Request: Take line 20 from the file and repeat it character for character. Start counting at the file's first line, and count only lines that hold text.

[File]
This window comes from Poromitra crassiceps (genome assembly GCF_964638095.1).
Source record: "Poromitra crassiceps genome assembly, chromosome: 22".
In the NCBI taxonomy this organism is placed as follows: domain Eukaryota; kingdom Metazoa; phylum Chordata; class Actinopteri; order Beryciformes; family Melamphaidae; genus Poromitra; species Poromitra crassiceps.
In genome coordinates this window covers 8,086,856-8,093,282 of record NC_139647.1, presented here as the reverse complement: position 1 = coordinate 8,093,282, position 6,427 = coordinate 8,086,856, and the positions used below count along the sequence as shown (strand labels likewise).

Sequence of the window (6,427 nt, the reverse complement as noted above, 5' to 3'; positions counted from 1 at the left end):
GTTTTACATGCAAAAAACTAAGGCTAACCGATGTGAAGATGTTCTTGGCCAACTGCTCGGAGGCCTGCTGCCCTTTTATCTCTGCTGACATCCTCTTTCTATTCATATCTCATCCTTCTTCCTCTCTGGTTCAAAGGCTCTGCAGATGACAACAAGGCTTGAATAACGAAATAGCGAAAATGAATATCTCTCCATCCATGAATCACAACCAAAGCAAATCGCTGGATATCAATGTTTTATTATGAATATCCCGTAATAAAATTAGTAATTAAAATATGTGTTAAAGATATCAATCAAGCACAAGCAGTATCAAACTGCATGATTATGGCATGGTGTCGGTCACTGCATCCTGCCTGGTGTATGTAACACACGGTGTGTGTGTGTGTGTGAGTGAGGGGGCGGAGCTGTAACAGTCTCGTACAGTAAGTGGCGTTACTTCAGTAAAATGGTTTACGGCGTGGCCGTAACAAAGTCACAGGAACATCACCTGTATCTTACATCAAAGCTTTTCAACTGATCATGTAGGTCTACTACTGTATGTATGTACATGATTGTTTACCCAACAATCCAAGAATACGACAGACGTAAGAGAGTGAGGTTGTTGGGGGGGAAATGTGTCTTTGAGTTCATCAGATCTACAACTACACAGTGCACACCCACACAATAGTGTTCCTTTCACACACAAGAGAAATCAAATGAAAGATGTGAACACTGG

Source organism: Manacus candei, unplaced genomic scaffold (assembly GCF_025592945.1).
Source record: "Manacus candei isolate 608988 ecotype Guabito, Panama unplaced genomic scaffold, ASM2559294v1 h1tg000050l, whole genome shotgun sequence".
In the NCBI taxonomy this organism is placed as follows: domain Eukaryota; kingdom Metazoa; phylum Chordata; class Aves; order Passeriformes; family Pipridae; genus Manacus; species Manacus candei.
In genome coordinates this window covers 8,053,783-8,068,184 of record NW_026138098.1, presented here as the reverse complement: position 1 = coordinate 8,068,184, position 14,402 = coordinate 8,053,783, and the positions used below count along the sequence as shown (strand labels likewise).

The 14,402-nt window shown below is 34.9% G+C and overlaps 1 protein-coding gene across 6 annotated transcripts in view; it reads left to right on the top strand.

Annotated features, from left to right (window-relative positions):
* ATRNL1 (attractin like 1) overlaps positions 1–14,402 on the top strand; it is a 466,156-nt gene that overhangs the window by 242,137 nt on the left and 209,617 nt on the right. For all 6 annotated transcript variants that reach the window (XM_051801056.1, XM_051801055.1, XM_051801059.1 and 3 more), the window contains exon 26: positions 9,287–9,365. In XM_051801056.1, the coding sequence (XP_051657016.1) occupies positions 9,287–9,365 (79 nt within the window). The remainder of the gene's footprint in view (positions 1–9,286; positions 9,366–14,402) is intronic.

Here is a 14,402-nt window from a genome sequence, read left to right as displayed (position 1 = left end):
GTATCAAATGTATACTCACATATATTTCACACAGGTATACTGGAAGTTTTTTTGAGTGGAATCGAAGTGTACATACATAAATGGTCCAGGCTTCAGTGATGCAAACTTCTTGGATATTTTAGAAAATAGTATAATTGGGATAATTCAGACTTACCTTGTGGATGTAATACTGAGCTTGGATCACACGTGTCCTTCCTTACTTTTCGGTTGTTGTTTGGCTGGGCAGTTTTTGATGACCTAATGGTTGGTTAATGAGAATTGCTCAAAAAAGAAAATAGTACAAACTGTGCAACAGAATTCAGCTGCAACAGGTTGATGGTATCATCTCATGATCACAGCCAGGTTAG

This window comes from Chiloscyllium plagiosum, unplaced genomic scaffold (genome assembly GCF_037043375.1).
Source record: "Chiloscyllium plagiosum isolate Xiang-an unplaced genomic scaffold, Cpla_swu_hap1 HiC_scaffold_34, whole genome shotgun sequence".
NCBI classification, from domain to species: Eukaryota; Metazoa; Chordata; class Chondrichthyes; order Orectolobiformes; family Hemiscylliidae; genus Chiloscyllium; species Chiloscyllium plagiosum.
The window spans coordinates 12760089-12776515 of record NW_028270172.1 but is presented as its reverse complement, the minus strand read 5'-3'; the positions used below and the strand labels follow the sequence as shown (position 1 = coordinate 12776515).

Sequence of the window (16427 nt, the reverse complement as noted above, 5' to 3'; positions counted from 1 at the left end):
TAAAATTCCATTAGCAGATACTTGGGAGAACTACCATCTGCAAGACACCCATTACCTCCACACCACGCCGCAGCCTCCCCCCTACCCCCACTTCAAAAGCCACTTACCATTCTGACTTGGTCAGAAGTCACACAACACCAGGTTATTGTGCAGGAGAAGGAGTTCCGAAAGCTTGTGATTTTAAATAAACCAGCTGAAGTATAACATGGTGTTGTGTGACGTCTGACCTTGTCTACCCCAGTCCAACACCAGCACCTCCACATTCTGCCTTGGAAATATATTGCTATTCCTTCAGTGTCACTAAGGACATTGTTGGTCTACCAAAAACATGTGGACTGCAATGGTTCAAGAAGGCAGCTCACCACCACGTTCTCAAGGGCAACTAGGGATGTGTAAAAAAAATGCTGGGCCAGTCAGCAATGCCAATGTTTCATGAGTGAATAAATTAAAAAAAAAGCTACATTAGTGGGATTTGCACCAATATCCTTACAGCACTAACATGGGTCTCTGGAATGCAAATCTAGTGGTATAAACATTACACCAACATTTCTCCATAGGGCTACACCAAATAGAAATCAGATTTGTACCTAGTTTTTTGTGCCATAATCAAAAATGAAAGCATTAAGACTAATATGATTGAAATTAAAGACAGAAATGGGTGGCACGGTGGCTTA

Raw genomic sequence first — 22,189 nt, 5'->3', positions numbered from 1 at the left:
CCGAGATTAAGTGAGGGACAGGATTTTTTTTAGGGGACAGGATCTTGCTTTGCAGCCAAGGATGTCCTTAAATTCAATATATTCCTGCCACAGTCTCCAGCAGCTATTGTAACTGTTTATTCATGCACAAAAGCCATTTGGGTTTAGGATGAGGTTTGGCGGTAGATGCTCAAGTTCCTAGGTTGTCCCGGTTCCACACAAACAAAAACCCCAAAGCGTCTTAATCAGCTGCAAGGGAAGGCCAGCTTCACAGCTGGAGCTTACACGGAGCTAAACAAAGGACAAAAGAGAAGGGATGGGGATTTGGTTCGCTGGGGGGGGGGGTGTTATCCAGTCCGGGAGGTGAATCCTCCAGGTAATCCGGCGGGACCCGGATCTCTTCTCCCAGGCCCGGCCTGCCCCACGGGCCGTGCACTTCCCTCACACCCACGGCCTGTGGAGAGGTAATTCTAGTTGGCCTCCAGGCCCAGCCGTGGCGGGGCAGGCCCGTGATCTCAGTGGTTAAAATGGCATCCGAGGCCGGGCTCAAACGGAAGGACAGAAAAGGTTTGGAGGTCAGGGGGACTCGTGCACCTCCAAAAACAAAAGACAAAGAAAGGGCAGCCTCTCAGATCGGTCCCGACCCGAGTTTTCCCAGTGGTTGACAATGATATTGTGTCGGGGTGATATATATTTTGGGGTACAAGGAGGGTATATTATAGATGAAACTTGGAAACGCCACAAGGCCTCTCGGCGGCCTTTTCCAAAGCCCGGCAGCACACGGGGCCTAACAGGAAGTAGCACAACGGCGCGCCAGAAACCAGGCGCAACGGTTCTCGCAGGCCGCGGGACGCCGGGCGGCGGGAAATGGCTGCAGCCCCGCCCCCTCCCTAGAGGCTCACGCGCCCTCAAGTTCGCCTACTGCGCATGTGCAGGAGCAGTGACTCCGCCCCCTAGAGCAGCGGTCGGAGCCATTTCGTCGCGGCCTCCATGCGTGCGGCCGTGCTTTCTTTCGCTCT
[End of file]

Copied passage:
Sequence of the window (16427 nt, the reverse complement as noted above, 5' to 3'; positions counted from 1 at the left end):